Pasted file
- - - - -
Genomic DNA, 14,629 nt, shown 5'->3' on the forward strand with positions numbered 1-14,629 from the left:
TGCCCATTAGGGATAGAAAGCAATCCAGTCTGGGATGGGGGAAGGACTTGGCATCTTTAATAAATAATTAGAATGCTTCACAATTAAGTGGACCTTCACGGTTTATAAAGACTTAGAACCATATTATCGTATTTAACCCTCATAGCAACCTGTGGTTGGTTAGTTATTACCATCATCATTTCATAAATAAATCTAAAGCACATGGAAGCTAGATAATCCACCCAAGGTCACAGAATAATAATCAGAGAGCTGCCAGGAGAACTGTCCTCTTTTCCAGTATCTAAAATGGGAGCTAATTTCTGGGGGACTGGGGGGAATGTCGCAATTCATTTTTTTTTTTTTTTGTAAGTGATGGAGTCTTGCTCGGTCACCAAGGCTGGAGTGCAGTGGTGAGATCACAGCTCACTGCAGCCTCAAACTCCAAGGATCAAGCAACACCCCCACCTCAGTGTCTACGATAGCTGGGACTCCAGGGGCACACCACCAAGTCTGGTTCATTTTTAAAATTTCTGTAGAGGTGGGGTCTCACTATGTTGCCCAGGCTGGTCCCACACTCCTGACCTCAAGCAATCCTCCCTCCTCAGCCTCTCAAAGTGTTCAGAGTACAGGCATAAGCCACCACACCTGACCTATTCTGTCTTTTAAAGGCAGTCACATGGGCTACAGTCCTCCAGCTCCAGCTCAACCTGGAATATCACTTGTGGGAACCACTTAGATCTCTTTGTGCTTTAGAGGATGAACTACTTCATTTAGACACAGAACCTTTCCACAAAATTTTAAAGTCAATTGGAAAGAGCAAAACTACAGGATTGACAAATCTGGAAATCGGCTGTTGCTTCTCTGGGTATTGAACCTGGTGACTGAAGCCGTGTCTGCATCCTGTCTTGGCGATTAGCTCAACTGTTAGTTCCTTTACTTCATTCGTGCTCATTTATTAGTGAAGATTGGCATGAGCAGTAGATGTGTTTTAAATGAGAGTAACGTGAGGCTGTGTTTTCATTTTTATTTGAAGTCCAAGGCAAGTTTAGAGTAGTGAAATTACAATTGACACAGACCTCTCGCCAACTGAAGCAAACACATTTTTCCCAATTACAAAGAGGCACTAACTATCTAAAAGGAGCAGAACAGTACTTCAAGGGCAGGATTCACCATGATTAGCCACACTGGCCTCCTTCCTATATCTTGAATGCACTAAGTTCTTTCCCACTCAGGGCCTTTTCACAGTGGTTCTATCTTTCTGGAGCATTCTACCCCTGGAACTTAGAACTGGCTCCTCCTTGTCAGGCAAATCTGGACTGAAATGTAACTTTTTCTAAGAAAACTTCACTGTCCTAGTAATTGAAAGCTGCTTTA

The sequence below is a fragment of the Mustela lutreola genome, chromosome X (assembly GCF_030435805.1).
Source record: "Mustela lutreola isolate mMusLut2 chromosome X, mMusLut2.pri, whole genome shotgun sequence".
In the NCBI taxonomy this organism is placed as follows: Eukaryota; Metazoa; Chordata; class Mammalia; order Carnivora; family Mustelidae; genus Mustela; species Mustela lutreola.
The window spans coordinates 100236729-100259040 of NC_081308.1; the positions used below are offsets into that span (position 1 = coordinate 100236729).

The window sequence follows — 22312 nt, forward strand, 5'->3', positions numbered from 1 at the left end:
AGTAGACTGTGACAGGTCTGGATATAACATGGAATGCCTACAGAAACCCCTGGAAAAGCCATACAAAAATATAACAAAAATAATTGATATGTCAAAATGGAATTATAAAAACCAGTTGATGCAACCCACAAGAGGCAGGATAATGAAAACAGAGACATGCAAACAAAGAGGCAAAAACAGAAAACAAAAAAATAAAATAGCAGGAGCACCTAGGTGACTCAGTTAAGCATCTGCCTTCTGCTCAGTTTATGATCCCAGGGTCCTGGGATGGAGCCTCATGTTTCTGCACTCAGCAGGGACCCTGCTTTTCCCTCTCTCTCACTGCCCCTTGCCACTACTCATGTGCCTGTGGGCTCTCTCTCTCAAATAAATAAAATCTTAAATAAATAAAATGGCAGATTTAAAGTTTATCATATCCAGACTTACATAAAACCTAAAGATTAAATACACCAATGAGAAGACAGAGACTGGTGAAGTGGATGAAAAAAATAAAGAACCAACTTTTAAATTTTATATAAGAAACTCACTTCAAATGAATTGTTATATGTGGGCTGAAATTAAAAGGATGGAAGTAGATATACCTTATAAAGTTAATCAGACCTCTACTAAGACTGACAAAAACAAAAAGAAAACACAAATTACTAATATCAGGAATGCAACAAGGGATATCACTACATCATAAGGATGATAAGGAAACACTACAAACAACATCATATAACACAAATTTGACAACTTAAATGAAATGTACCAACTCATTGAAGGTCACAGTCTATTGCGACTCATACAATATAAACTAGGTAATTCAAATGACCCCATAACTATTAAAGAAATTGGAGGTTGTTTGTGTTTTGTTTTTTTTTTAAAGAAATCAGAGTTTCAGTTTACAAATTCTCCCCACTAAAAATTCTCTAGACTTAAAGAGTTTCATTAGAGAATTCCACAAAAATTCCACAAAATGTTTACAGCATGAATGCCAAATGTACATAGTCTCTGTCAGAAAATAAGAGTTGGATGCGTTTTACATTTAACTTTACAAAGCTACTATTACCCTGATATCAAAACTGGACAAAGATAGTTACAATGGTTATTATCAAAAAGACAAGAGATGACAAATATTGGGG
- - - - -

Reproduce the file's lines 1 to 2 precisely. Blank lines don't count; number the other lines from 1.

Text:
Genomic DNA, 14,629 nt, shown 5'->3' on the forward strand with positions numbered 1-14,629 from the left:
TGCCCATTAGGGATAGAAAGCAATCCAGTCTGGGATGGGGGAAGGACTTGGCATCTTTAATAAATAATTAGAATGCTTCACAATTAAGTGGACCTTCACGGTTTATAAAGACTTAGAACCATATTATCGTATTTAACCCTCATAGCAACCTGTGGTTGGTTAGTTATTACCATCATCATTTCATAAATAAATCTAAAGCACATGGAAGCTAGATAATCCACCCAAGGTCACAGAATAATAATCAGAGAGCTGCCAGGAGAACTGTCCTCTTTTCCAGTATCTAAAATGGGAGCTAATTTCTGGGGGACTGGGGGGAATGTCGCAATTCATTTTTTTTTTTTTTTGTAAGTGATGGAGTCTTGCTCGGTCACCAAGGCTGGAGTGCAGTGGTGAGATCACAGCTCACTGCAGCCTCAAACTCCAAGGATCAAGCAACACCCCCACCTCAGTGTCTACGATAGCTGGGACTCCAGGGGCACACCACCAAGTCTGGTTCATTTTTAAAATTTCTGTAGAGGTGGGGTCTCACTATGTTGCCCAGGCTGGTCCCACACTCCTGACCTCAAGCAATCCTCCCTCCTCAGCCTCTCAAAGTGTTCAGAGTACAGGCATAAGCCACCACACCTGACCTATTCTGTCTTTTAAAGGCAGTCACATGGGCTACAGTCCTCCAGCTCCAGCTCAACCTGGAATATCACTTGTGGGAACCACTTAGATCTCTTTGTGCTTTAGAGGATGAACTACTTCATTTAGACACAGAACCTTTCCACAAAATTTTAAAGTCAATTGGAAAGAGCAAAACTACAGGATTGACAAATCTGGAAATCGGCTGTTGCTTCTCTGGGTATTGAACCTGGTGACTGAAGCCGTGTCTGCATCCTGTCTTGGCGATTAGCTCAACTGTTAGTTCCTTTACTTCATTCGTGCTCATTTATTAGTGAAGATTGGCATGAGCAGTAGATGTGTTTTAAATGAGAGTAACGTGAGGCTGTGTTTTCATTTTTATTTGAAGTCCAAGGCAAGTTTAGAGTAGTGAAATTACAATTGACACAGACCTCTCGCCAACTGAAGCAAACACATTTTTCCCAATTACAAAGAGGCACTAACTATCTAAAAGGAGCAGAACAGTACTTCAAGGGCAGGATTCACCATGATTAGCCACACTGGCCTCCTTCCTATATCTTGAATGCACTAAGTTCTTTCCCACTCAGGGCCTTTTCACAGTGGTTCTATCTTTCTGGAGCATTCTACCCCTGGAACTTAGAACTGGCTCCTCCTTGTCAGGCAAATCTGGACTGAAATGTAACTTTTTCTAAGAAAACTTCACTGTCCTAGTAATTGAAAGCTGCTTTA